The death toll from the devastating fire in Lahaina, Maui, reached 89 on Saturday, making it the deadliest wildfire in the United States in over a century. The toll is expected to rise as authorities continue their search. Chief John Pelletier of the Maui County Police Department stated that only 3 percent of the burned areas had been searched by canine teams. He urged those with missing family members to provide DNA samples for identification purposes. Additional cadaver dogs were being deployed to assist in the search efforts.
The death toll has now surpassed that of the 2018 Camp Fire in California and marked the deadliest wildfire since a fire in northeast Minnesota in 1918. Although the fires in western Maui have been extinguished, the area remains far from calm. Authorities have closed off entry to residents hoping to return due to ongoing search operations for possible human remains. Many who fled the area on Tuesday are struggling to find essential supplies such as gasoline and water. A network of volunteers, known as the “Coconut Underground,” has been providing aid to those in need. Some residents have expressed frustration at having to rely on private organizations rather than government agencies for assistance.
Questions have also been raised about whether some loss of life could have been prevented. Residents have questioned why none of the 80 warning sirens around Maui were activated. The sirens, which emit loud noises, are intended to provide information rather than evacuation orders. Other alert systems, such as cellphone alerts and radio and television announcements, were activated, but power outages in Lahaina prevented many residents from receiving the warnings. The cause of the fire has not been determined, but experts suggest that fallen power lines in high winds may have ignited the blaze.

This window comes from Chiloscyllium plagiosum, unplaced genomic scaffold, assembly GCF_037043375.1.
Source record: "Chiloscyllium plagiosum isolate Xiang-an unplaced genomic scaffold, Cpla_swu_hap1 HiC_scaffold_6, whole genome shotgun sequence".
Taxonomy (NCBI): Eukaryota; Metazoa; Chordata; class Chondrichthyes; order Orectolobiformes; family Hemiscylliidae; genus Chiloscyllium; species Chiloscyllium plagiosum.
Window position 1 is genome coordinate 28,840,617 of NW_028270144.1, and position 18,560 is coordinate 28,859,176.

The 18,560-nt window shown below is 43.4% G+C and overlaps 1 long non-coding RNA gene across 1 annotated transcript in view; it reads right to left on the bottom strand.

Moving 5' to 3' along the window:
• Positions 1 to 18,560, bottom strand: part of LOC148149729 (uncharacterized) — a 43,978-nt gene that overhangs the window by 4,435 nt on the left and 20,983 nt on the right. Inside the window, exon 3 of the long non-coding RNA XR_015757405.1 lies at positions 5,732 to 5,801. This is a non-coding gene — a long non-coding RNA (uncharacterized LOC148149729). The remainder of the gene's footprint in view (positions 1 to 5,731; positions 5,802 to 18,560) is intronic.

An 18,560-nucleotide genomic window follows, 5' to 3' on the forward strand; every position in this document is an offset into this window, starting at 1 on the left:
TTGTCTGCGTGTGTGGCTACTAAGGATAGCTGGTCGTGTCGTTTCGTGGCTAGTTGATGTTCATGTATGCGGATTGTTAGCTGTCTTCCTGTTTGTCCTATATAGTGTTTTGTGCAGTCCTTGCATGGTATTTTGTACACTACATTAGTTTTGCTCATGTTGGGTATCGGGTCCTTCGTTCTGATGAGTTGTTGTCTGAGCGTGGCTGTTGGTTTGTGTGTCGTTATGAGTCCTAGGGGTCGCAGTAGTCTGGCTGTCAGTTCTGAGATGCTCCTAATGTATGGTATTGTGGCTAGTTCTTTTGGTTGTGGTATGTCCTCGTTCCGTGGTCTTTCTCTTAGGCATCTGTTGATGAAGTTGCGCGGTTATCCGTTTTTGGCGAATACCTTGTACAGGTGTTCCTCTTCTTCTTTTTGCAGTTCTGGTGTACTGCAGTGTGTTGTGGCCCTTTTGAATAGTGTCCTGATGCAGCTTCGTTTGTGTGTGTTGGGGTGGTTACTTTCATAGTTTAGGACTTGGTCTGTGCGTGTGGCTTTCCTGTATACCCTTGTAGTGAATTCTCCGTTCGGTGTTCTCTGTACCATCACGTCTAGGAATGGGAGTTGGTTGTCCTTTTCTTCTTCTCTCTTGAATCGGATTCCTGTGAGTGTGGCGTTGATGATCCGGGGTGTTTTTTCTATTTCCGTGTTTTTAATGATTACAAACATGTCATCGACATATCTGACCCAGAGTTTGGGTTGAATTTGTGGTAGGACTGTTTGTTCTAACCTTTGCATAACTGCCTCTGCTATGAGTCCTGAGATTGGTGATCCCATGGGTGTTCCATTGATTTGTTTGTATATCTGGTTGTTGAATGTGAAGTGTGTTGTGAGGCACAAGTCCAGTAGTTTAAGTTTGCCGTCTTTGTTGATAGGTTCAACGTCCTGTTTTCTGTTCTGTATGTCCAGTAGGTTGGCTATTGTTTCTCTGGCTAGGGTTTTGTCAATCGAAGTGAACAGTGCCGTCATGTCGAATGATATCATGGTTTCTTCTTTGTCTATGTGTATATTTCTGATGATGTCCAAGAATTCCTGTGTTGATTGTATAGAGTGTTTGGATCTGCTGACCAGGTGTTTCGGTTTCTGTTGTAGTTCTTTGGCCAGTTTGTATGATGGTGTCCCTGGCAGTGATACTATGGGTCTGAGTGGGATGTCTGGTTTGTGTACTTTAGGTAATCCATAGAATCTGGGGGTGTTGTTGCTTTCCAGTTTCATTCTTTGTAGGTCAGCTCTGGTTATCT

There is growing scrutiny over Hawaiian Electric, the state’s largest utility, and its wildfire prevention efforts. The company made wildfire prevention its lowest priority in a regulatory filing earlier this year. Despite the increasing frequency of wildfires in Maui, no power cuts have been implemented to reduce the risk. Hawaiian Electric argues that cutting the power would also affect the operation of pumps supplying water to fire hydrants. The emergency response to the fire is now under review, and a comprehensive examination of the decisions made before and after the fires will be conducted.
As residents return to Lahaina, they face the daunting task of sifting through the rubble of their homes to salvage any remaining belongings. FEMA estimates that the cost to rebuild after the Lahaina fire will be around $5.52 billion. More than 2,200 structures, including nearly 1,500 residential properties, were damaged or destroyed, and over 2,100 acres were burned. Meanwhile, thousands of households are still without power, and residents have been advised not to drink the tap water due to possible contamination.
While search crews continue to find remains in the devastated neighborhoods of Lahaina, there is a sense that Maui is still at risk. A fire flared up in the Kaanapali area on Friday night, dangerously close to a fueling station. Although the fire was contained, fuel distribution was temporarily suspended. Residents in surrounding areas, such as Napili and Kapalua, continue to be without power, leaving evacuees from Lahaina stranded without gas for their cars. As stories of escape emerge, residents are left hoping to hear good news about their missing loved ones. The community is pulling together, with an outpouring of local support, but many are questioning why more wasn’t done to prevent the tragedy.